Posted in sqt

{sqt} – what I learned from Lent

I’m linking up with Kelly at This Ain’t the Lyceum today for Seven Quick Takes! I couldn’t come up with an SQT topic at all this week so I’m thankful to her for suggesting this one… it turned out to be a good way for me to wrap up the season for myself and prepare for the upcoming long stretch of ordinary time.

  1. Lent is for us – it is something we need, as sinful people, not something God needs for some obscure reason. In Lent we willingly give up something good as a sacrifice to God, a way to tell Him, remind ourselves, and train our bodies to remember that He is more important than even the good things He has made and given us. So there is beauty in the intentional, thought-out abstinence from something meaningful during Lent. However, I did not do that this year, being caught in the throes of PPD for the months between Christmas and Ash Wednesday. So, all of that being said…
  2. God can still use Lent for your spiritual growth even if you don’t plan anything, or just attempt the bare minimum. The point of Lent is to grow closer to God by separating ourselves a bit from the pleasures and conveniences of the world. So if life is beating you over the head to the point where it takes all your energy just to get out of bed and pray, you don’t need to pile on more self-inflicted hardships. Just seek God in your suffering.
  3. As a corollary, God knows the Lent we need, and He’ll make it happen if we are seeking Him. An unplanned Lent, catching me in the midst of an illness that made it hard to do more than the Friday abstinence, was probably far better for the condition of my soul than one where I chose all these difficult fasts and followed my self-imposed sacrifice to the letter: because my deepest temptation is to pride, and the success of a “good” Lent (at least in outward appearance) would have fed that pride and self-righteousness. This Lent didn’t really look very devoted or disciplined at all, and that was hard for me to accept for a while.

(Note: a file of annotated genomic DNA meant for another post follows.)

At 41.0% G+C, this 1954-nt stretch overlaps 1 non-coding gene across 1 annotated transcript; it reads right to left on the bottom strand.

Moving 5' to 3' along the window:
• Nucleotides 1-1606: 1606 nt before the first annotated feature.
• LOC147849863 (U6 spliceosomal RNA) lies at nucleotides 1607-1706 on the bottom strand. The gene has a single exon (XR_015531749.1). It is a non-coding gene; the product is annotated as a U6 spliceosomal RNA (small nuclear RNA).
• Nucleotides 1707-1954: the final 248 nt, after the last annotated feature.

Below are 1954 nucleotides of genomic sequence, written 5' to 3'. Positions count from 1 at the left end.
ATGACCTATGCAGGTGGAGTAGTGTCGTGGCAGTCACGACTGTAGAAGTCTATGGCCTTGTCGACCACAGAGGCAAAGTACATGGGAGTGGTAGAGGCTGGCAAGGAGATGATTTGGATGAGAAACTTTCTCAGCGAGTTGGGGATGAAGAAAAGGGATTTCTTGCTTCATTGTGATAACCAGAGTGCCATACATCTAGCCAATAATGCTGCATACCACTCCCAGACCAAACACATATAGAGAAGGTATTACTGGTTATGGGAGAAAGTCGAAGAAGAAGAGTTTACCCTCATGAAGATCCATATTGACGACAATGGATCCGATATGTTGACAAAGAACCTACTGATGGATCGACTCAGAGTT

4. Speaking of pride, Lent is (ideally) a humbling time. We impose our fasts and determine our sacrifices, and usually fall short of our goals, and in so doing realize once again how very much we need God’s grace to actually follow Him in any real way! Our inability to hold fast to even a small sacrifice for the sake of drawing closer to Christ gives us the opportunity to confess our weaknesses and stretch our roots deeply into His strength as we try again to live for Him in holiness. When I realized early in the season that my Lenten sacrifice was going to be admitting my inadequacies and seeking help for my mental health, that was a seriously humbling challenge. That’s not the kind of Lent I had wanted; it seemed so small and pathetic, and it forced me to face my weakness head-on and leap blindly into the unknown, trusting that God’s hands would catch me.
  5. Another thing I learned this Lent was the intensity of the Sorrowful Mysteries of the Rosary. To be honest, I had never before prayed through the Sorrowful Mysteries, and never even attempted a serious meditation on the Passion of our Lord. To think about His suffering, for our sake, for the joy of our redemption, was so uncomfortable for me that I avoided it as much as possible. But for Lent this year, I decided to pray only those mysteries in an attempt to prepare my heart for the seriousness of Good Friday and the joy of Easter Sunday. And it was unbelievably hard. To look long and hard at the suffering of another, when that person has entered into that suffering willingly and on your behalf, for your healing or life or freedom, is not easy. But it honors them and their sacrifice to take the time to remember it in its fullness, with reverence and gratitude.
  6. In the combination of these two main aspects of Lent (suffering in some way ourselves and meditating on the suffering of Christ) I found myself falling deeper in love with God and drawing closer to Him in dependence and prayer than I have been for a while. In the depths of my depression I remembered how Jesus faced the agony of fear and emotional pain in the garden, and was comforted to know that He could understand my emotional distress and stand by my side through it. When I wished that I could fight the depression on my own and overcome it without help, I remembered how Jesus Himself was unable to carry His cross, but needed the help of another man’s strength, and realized that needing the help and support of others is part of being human, not a sin or a cause for shame.